The Royal Canal has been around for a long time and it is a certainty that none of the people who toiled during its construction would ever have imagined that it would become a fantastic outdoor amenity for people to enjoy. Built over 200 years ago, it would have been inconceivable that this astounding feat of engineering would have a sole purpose of providing a source of recreation to people and today, more than ever, we are so appreciative of having this fantastic route for walking, cycling, boating, fishing and paddling.
In its latest incarnation, the Royal Canal is now the host of the Royal Canal Greenway which is to be launched on March 24th 2021 after extensive work by Waterways Ireland and the local authorities of Kildare County Council, Meath County Council, Westmeath County Council and Longford County Council. It meanders from Ireland’s Ancient East to Ireland’s Hidden Heartlands and provides 130km of level towpath from Maynooth, Co Kildare to Cloondara, Co Longford. It passes through the Boyne Valley with access points at Enfield, Longwood and Hill of Down in Co Meath.
|National Famine Way
The National Famine Way shares the route of the Royal Canal Greenway as it passes through the Boyne Valley. It is marked by a Famine Pot in Enfield Village and bronze shoe sculptures at Longwood Harbour and Hill of Down. Visit nationalfamineway.ie to learn more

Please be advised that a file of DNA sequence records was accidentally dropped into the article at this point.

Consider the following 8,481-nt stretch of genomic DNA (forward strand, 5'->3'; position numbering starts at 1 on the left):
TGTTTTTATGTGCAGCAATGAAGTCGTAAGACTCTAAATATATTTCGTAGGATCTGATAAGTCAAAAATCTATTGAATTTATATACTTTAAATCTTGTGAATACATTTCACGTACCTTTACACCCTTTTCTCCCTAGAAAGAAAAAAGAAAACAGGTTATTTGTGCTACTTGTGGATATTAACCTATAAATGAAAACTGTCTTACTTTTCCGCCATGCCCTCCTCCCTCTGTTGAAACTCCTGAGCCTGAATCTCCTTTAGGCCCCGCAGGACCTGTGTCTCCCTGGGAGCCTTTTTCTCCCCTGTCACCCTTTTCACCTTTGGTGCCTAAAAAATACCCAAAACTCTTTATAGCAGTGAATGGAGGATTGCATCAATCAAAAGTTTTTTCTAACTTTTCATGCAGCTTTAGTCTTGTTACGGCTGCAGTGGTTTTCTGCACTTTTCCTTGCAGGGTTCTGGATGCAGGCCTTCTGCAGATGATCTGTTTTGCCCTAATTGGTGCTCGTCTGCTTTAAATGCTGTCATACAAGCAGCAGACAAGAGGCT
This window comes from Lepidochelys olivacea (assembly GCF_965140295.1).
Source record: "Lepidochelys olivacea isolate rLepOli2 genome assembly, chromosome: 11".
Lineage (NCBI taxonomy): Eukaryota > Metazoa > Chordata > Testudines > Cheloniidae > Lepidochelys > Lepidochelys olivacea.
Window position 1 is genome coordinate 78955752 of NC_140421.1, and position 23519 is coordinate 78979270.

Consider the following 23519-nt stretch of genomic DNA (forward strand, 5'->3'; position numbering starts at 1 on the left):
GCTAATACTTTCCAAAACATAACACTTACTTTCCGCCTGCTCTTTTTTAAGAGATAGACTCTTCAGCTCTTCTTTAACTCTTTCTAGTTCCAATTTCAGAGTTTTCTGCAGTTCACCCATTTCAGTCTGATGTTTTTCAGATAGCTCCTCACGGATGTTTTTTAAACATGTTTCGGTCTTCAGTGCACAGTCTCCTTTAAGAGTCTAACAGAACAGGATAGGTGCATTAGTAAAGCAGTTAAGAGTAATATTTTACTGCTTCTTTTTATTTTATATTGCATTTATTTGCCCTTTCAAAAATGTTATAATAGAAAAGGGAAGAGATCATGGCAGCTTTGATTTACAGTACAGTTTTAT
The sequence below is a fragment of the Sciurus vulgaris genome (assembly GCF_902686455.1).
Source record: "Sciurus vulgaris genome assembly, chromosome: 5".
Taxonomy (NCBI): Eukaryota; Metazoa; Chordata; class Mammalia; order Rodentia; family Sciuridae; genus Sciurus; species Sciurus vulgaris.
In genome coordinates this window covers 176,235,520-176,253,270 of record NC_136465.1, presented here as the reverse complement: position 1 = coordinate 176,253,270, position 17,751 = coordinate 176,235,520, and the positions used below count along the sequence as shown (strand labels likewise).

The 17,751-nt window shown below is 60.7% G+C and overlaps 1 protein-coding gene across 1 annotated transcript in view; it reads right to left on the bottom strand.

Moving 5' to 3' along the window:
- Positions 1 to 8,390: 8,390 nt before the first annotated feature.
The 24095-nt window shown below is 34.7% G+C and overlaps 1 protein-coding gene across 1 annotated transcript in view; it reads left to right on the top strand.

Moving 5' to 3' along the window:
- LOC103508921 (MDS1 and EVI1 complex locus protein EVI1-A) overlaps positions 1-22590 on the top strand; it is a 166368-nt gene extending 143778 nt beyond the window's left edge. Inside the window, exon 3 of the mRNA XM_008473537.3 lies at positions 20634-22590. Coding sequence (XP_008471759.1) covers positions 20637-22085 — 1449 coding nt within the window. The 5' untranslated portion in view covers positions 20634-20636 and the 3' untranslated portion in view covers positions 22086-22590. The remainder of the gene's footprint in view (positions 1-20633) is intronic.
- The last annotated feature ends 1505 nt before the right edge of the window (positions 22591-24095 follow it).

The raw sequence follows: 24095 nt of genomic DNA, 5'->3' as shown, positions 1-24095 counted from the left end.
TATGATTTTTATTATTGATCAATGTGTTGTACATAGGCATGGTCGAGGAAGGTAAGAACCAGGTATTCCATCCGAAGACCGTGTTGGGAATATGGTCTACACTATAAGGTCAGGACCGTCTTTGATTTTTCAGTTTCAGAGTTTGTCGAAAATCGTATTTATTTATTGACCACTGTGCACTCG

With Enfield easily accessible from the Dublin-Sligo trainline, it makes an ideal starting point for a trip along the Greenway and is home to a number of friendly cafes and shops for stocking up on provisions for your excursion. Journey west toward Longwood, perhaps stopping at Furey’s Bar for refreshment along the way, and you will pass the striking structure of Ribbontail Bridge. Just opposite the bridge is a new access lane leading to Longwood village where a number of pubs, takeaways and shops will allow you to refuel as you continue your explorations.
At Longwood Harbour you will see an old lock-keepers cottage which is now home to Ribbontail Paddlers canoe club and a little further west you can marvel at the Boyne Aqueduct and Viaduct. Constructed during the 1800s, they are astounding examples of engineering. Continue along the trail to Hill of Down where Moran’s pub and shop is a great place to grab a coffee or an ice-cream as you continue your travels towards Westmeath. While you’re in this area, the nearby Clonard Heritage Trail can be explored to learn more about what was once a centre of education for monastic scholars across Europe.
The Royal Canal Greenway is easily accessible from the heritage town of Trim where you can visit the largest Anglo-Norman castle in Ireland and enjoy some beautiful walks along the River Boyne in picturesque surroundings.
For some holiday inspiration, check out our “Memorable Experiences in Boyne Valley South” and “Rediscover the Great Outdoors” itineraries or visit discoverboynevalley.ie.
For more information on the Royal Canal Greenway visit www.royalcanalgreenway.org